Your blog in yesterday's World Post about the exhibition co-organized by UNESCO and the Simon Wiesenthal Center raises a number of points that require clarification.
You speak of a "misunderstanding," and there is, indeed, a misunderstanding, which was cleared up quickly by UNESCO, even before the publication of your article. I deeply regret that you did not have all relevant pieces of information at your disposal, and I wish to respond to you now in the spirit of respect that I have always felt towards you as an intellectual, as a man of the letters and culture, to dispel this misunderstanding. If I insist on this point, it is because of the high esteem that I hold for your commitment to the truth and the defense of human values -- a commitment that we share.
This exhibition has not been cancelled. It has been postponed -- this was a difficult decision to make -- and it will be inaugurated in the month of June of this year. The postponement reflects a number of points that remain to be finalized, and we are working actively to do so with the Simon Wiesenthal Center.
Therefore, to draw a conclusion from this situation about any possible UNESCO bias would represent a dangerous shortcut that would ignore the reality of UNESCO's work and the depth of its commitment to the fight against racism, anti-Semitism and all forms of negationism. It goes without saying that such a shortcut should not be taken.
Throughout the four years of my first term as Director-General, I never missed an opportunity to engage in the struggle against anti-Semitism, against negationism and for tolerance and respect of others. The withdrawal of funding by the United States and Israel in 2011 could have led to the suspension of many UNESCO programs, including those relating to Holocaust education. I expressed publicly, and loudly, my deep regret at the decision of these two Member States, while taking every action to quickly ensure not only the continuation but the strengthening of UNESCO's work in this area. If I did so, it is because of my fundamental belief in the values carried forward by this ambitious program that relate to the universal history of humanity. If I continue to do so, it is because I see the fight against intolerance as a daily struggle that can never been suspended. These are my personal convictions, and they guide me in leading UNESCO, as a house of thought and action.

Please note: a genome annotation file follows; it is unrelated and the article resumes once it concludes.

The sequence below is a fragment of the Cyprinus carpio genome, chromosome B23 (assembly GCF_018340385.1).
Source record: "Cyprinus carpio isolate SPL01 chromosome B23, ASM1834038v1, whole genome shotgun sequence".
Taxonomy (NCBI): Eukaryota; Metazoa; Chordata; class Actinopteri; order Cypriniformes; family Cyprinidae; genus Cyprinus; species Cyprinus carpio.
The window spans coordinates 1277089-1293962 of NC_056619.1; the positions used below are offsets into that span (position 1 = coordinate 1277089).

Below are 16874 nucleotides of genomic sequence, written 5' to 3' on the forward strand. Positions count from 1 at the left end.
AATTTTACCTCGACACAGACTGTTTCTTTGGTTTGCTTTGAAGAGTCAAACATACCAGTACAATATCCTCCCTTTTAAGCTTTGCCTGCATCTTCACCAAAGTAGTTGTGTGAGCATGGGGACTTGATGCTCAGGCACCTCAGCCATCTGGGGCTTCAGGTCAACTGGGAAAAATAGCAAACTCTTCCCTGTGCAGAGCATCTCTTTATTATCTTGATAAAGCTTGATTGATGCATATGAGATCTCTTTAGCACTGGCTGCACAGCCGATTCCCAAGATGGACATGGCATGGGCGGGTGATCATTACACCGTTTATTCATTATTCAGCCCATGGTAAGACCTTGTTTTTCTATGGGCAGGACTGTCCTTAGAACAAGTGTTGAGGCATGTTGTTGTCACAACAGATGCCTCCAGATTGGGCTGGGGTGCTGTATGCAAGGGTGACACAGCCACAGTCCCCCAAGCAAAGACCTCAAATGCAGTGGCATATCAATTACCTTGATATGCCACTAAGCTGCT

UNESCO is a leading actor in the fight against all forms of intolerance and discrimination. This is why we have organized regular conferences and regional consultations with our Member States on the theme of "Why teach about the Holocaust and genocide?" This is why we provide guidance to Ministries of Education in Africa, in Latin America and elsewhere, on how to introduce these subjects into school curricula, and we review school manuals and programs to strengthen the quality of teaching regarding the history of the Holocaust. In the United States of America, we have just created a UNESCO Chair on the prevention of genocides at Rutgers University. The Pages of Testimony Collection of the Yad Vashem Holocaust Memorial Museum and the Archives of the International Tracing Service in Bad Arolsen, Germany have both been inscribed on the UNESCO Memory of the World Register, because of their world significance and outstanding universal value. Every year, UNESCO organizes major events to commemorate the International Holocaust Remembrance Day - to which, once again, you are most cordially invited, on 27 January, at UNESCO.
It is precisely in this spirit that, on 1 February, 2011, I co-led with the Mayor of Paris, Mr Bertrand Delanoë, a historic visit to Auschwitz-Birkenau, in the presence of 150 eminent personalities from around the world, including the Arab-Muslim world.
In all this, let me add that UNESCO's cooperation with leading Jewish organizations is well-known and easily verifiable. In November 2012, for instance, a successful International Symposium was held under the auspices of UNESCO on the "Permanence of Yiddish." This was an initiative of B'nai B'rith Representation, also an official partner of UNESCO in associate status, and with the participation of the Paris Yiddish Center -- Medem Library.
For all these reasons, I deeply regret that you did not have all such elements of information at hand, to form a clear understanding of the situation. Let me finish by reiterating that the decision to postpone the inauguration of the exhibition was difficult -- but, in no way, may it be seen as reflecting a partisan position of UNESCO.
In this spirit, please accept the assurances of my highest consideration.